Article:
In the meantime, Glen, in a set of criticisms I don’t really understand as they seem to be making many of the very points onticology and ontography makes, charges object-oriented ontology with being profoundly humanist, despite the fact that everywhere speculative realism strives to dethrone the centrality of the human. Elsewhere, in a post also characterized by a rather obnoxious tone, he charges speculative realists with being entirely too pre-occupied with responding to Kant and not doing enough to develop an ontology. This is a curious claim given that I’ve written literally hundreds of pages on this blog alone developing the details of onticology, and there are literally thousands of pages worth of speculative realist writing developing various realist ontologies. The only time Kant ever seems to become a focus is in discussions with anti-realists, which comes as no surprise. Barring that, I think the speculative realists are by and large simply working through the details of their various ontologies. Even more ironic is the fact that this charge is made in the context of other charges where object-oriented ontology has been accused of not attending to Kant enough (usually accompanied by a number of lengthy posts explaining Kant to the poor speculative realists that just don’t get it).

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Aleatorist has been kind enough to draw attention to DARPA’s Big Dog robot in response to my brief post about the E.A.T.E.R Robot.

It just so happens that I watched a documentary on this very robot and others yesterday. Apparently the advantage of legged robots such as this is that they can go just about anywhere. Where robots that use wheels and treads get bogged down in mud and rocky terrain, legged robots are able to tackle just about any terrain. Just think about the billy goat, for example. Even billy goats that are a few days old are able to climb mountainous terrain with little trouble. The remarkable thing about Big Dog is just how biological its movements look. You get a sense of this when you watch it slipping on the ice in the film above, but the footage I saw yesterday was even more remarkable. There researchers kicked the robot from the side as it was walking and the manner in which it recovered was eerily organic. If the Turing Test were shifted from being a test for intelligence to a test for life, there would certainly be a sense in which it would be difficult to distinguish Big Dog from a living organism.

In a related vein, the learning robots are truly remarkable as well. This video talks about the basic principles behind the “programming” of these robots:

Heavily influenced by research in neurology, these robots do not begin with ordinary pre-defined programs with sets of rules for executing a set of activities, but rather begin with neural networks that evolve executable programs through trial and error imitation through which the robot comes to learn how to do certain actions. In other words, the system learns. The research in neurology indicating neural plasticity, coupled with these sorts of AI projects, is one of the major reasons I often find myself so reactive to models of mind such as we find in Kant’s first Critique, Fodor’s functionalism, or Chomsky’s deep grammar. In each of these cases we begin with a pre-defined and rigid “program” that simply subsumes input under a set of pre-existing categories, functions, and rules. The programming is not something that itself really develops or emerges. It seems to me that a revolution would take place in philosophical epistemology if we were to shift the questions of epistemology away from knowing to questions of learning, investigating the manner in which systems move from fuzzy and disorganized states to patterned and organized states. It is to his credit that Deleuze saw learning as being of greater significance than knowing in Difference and Repetition. Dewey was also similarly sensitive to the significance of learning over knowing throughout his work as well.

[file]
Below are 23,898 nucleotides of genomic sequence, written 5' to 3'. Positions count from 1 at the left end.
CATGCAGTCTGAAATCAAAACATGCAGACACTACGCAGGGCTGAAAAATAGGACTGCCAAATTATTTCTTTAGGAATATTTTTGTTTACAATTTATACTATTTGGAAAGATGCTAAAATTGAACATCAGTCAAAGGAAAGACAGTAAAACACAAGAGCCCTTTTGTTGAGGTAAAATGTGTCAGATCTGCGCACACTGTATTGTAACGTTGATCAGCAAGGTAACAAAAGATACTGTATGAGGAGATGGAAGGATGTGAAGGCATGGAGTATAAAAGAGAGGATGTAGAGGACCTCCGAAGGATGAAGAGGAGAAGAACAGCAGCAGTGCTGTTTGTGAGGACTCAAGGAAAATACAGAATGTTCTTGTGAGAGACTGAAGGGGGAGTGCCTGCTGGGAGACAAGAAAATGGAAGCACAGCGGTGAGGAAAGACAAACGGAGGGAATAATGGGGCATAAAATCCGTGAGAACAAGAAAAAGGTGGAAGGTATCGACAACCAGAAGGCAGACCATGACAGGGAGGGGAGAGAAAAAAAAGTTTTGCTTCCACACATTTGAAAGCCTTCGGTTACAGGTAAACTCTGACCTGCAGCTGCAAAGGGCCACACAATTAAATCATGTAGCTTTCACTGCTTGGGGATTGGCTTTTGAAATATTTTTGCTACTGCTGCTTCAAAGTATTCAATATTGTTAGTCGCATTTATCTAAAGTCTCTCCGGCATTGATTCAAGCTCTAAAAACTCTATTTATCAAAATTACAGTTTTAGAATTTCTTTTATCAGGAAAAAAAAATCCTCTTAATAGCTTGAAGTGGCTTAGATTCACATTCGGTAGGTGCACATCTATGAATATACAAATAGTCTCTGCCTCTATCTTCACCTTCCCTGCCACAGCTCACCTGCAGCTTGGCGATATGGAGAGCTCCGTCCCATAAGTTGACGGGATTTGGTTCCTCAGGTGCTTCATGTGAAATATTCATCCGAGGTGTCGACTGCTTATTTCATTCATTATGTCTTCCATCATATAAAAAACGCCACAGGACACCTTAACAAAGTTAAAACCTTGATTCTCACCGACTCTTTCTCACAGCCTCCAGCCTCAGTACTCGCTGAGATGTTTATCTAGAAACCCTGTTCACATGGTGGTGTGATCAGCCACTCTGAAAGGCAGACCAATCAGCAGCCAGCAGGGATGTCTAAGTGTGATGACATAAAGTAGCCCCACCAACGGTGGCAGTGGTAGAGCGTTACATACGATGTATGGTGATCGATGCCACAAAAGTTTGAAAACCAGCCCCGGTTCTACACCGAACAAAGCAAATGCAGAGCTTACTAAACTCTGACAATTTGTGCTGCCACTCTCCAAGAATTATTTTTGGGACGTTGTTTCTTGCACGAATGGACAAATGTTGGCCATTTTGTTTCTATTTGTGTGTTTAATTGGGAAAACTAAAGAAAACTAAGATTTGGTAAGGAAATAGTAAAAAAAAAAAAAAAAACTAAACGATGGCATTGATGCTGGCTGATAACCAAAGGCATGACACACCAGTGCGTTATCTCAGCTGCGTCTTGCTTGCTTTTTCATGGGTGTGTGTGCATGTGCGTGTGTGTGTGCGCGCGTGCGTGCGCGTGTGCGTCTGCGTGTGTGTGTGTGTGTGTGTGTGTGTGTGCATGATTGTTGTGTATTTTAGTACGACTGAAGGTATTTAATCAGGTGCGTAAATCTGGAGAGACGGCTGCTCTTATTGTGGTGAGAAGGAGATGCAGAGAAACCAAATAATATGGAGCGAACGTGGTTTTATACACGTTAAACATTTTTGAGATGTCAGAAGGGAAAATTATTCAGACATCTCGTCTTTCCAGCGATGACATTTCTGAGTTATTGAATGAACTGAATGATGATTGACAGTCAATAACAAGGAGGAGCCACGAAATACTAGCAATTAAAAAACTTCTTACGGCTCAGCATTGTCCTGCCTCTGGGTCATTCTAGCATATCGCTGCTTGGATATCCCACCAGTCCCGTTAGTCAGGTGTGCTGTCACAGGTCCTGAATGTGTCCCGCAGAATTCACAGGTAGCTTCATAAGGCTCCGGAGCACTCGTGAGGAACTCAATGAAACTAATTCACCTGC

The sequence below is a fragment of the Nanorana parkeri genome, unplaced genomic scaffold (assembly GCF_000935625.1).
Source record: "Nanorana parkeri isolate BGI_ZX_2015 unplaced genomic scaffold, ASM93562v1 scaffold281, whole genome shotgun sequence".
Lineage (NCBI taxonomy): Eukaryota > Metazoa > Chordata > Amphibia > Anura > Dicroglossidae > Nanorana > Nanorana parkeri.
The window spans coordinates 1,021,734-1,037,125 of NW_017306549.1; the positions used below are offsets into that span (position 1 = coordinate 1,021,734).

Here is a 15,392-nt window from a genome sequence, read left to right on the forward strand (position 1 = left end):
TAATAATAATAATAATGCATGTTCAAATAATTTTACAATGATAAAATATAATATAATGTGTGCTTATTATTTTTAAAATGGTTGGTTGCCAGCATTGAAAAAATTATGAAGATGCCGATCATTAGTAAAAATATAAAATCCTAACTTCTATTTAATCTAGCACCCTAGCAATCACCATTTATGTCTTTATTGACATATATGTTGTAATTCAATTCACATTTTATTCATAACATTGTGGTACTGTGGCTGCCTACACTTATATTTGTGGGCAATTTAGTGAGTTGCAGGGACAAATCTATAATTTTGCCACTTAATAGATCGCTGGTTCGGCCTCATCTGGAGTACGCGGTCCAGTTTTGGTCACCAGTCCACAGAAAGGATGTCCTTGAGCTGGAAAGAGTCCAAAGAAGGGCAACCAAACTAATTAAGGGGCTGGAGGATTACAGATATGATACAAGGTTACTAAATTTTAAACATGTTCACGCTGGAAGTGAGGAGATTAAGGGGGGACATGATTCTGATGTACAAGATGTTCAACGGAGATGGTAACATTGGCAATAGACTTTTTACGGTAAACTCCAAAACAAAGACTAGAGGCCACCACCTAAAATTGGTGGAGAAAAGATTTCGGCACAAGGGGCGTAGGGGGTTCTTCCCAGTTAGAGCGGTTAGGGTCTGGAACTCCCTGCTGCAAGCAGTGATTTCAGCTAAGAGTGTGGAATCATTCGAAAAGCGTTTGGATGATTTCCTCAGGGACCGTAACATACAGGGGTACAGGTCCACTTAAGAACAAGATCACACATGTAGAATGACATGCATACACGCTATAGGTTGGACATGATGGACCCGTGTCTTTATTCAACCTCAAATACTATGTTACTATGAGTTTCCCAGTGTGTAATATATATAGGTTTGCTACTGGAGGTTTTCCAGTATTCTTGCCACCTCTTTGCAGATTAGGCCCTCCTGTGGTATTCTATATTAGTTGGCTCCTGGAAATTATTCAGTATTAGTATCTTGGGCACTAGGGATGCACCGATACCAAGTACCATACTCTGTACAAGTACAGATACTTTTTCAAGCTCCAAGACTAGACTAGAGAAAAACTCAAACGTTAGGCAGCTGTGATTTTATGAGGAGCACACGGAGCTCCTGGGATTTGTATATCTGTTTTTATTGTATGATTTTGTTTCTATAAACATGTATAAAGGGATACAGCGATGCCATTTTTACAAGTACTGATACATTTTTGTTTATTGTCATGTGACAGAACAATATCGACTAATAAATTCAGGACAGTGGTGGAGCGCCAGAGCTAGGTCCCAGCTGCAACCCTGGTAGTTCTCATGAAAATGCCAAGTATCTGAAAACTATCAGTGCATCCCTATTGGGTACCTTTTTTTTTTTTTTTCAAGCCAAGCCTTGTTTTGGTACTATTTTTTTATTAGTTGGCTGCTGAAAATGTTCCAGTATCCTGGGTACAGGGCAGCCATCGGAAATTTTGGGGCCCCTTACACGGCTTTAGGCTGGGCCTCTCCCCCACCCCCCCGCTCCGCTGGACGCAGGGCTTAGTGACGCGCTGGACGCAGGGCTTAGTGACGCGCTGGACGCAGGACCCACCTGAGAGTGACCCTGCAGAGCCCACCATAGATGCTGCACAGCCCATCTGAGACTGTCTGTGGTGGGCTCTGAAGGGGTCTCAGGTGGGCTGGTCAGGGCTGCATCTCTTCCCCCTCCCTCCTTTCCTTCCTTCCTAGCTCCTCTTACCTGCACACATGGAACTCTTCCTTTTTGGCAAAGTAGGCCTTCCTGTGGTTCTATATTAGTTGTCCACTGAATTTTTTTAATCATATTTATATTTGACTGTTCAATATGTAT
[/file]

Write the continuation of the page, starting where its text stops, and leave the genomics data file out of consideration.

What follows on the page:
Well I’m relieved to hear this:

Inventors of a US military robot that powers itself by devouring everything in its path are trying to quash publicity that it will feed on human or animal flesh.

The Guardian says that the Energetically Autonomous Tactical Robot ploughs through trees, grass and even, according to reports, dead bodies.

Is there a more chilling example of what Latour calls “hybrids”? Perhaps when I am able to pick my jaw up from the ground I’ll figure out why I’m so amazed at the invention of robots that eat.

Michael Flower, a longtime friend of Latour’s, moves backwards along the chain of circulating reference, providing photos of the Boa Vista research site that prompted Latour’s “Circulating Reference” article. Great link!